INDIA PLATE No. 20
Woman in typically Oriental ensemble. The man wears jodhpur trousers.
The great peninsular mass of India, like a gigantic wedge with continental Asia behind it on the north, divides the Indian Ocean roughly in two. Its area of almost two million square miles makes it comparable to our country east of the Rocky Mountain states; yet within this area lived, in 1935, a population of three hundred sixty-two million disturbed by race, religion and an obstinate caste system. The British, who rule India, have found it a land of great social and political problems.
It is an ancient country; and the two figures shown here are dressed like their counterparts of ancient days. Since dress does not change drastically in the East, no set date can be put on these costumes. Today, in India, there are nobles and there are dancing girls; one can reasonably assume that on festal occasions their dress is not too different from that pictured here.
The woman wears a short green jacket with a deep V neck and tiny, tight shoulder sleeves; it barely covers the breasts. Her close-fitting silk trousers reach from the waist to the ankles. Over this typically Oriental ensemble, she wears a transparent gauze tunic that hangs from the shoulder to the feet in a straight line. It opens down the front and has its two edges and hem taped in gold.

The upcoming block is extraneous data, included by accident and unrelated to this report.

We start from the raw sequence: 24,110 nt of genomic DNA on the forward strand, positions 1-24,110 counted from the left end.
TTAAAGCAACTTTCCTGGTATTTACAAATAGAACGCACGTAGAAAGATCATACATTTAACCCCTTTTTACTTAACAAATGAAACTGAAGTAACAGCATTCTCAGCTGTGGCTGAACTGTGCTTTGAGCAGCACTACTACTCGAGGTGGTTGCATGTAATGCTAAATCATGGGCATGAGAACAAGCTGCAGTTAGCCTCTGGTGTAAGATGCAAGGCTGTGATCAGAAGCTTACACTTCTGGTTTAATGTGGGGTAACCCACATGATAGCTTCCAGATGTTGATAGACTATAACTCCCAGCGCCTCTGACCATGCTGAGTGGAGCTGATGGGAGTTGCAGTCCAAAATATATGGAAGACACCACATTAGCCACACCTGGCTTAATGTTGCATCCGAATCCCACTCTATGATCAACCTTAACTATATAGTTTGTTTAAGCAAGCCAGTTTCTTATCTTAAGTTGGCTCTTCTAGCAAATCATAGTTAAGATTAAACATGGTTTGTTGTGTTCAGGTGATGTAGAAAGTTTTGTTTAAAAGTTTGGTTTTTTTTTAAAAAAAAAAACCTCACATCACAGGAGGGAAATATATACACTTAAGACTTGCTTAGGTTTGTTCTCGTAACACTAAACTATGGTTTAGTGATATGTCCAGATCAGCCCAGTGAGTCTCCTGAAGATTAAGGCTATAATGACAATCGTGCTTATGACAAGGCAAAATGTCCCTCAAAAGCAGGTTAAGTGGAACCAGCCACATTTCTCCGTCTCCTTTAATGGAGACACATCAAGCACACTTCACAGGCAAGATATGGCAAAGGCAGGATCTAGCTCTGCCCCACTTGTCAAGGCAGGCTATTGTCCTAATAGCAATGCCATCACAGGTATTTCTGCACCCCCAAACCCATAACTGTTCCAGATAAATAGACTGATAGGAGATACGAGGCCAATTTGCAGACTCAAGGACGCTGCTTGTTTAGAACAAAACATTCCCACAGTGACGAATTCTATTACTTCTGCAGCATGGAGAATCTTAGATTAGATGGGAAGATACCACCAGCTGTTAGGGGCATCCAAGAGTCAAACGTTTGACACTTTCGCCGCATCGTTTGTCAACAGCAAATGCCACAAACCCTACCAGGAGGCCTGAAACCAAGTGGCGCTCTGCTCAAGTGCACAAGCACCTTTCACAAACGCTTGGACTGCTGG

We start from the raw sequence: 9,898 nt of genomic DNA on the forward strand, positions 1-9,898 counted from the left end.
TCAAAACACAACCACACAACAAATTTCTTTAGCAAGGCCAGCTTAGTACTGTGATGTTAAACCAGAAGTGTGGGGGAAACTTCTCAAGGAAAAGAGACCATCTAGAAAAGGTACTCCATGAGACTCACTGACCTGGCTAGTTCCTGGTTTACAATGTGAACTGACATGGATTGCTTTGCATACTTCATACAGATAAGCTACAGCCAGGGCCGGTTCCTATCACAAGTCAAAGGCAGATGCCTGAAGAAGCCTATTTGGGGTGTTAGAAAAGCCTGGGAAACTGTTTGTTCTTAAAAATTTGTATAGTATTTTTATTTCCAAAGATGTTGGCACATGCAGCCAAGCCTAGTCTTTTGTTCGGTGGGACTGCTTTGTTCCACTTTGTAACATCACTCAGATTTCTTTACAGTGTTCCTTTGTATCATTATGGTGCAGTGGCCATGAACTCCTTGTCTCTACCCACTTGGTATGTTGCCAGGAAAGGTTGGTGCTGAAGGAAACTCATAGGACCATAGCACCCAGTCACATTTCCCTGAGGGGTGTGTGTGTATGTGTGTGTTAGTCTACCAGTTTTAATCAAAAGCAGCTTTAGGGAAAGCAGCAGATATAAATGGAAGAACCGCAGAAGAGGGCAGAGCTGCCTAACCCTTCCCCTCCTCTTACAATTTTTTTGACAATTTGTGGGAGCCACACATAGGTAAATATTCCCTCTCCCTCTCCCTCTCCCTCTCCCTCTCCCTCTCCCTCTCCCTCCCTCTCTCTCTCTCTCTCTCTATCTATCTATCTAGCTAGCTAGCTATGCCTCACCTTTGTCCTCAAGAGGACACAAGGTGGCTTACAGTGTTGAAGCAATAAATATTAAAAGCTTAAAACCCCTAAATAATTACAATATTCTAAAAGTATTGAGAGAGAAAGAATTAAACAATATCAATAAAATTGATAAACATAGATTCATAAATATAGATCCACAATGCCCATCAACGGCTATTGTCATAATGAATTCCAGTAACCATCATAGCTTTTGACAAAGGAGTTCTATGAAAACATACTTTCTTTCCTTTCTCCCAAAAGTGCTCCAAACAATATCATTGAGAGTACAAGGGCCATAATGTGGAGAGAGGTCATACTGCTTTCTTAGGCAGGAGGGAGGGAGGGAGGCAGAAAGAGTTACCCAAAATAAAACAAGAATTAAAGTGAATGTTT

A long, red, translucent shawl completes her dress. It will be noticed that the voluminous draped shawl is most characteristic of the Indian woman’s ensemble. It is usually draped in an intricate manner, lending a soft loveliness to the languorous grace inherent in these dark-skinned women of the East. The scarf shown here is very wide and has heavy gold embroidery on its two ends. It hangs to below the waist from the right shoulder, while the other end is draped over the head, left shoulder, across the back, and over the left arm.
Her straight black hair has been drawn back from a center parting, and the characteristic gold ring is worn in one nostril. The heavy gold ear ornament, a ring, and three gold bracelets complete the jewellery. Her fan is of peacock feathers. Her flat clogs of wood are held on by a strap across the toes.
The man wears a loose-fitting green shirt, visible only at the throat, and a pair of blue “jodhpurs” (see Plate 19). Over the trousers he wears a transparent skirt (see Plate 19) reaching to the ankles and ornate with small dots and a yellow silk binding on the hem. His outer garment is the lined, beautifully patterned, tunic-like coat with characteristic, long tight sleeves. A large, white, fine cashmere girdle binds it at the waist and hangs in front to show its beautifully embroidered wide hem.
His jewellery and accessories include elaborate gold arm bands and bracelets set with gems; a jewelled, pendant earring; a heavy, jewelled and lacquered scabbard for his sword; and a sort of jewelled baldrick or strap covering the breast.
His jewelled, plumed turban of red silk can be put on and taken off like a hat. His slippers are of the usual Oriental type with turned down counter and curled toe. Note how it, too, is embroidered with a scroll design to round out the luxuriant, rich ensemble.
Source: Museum Extension Project.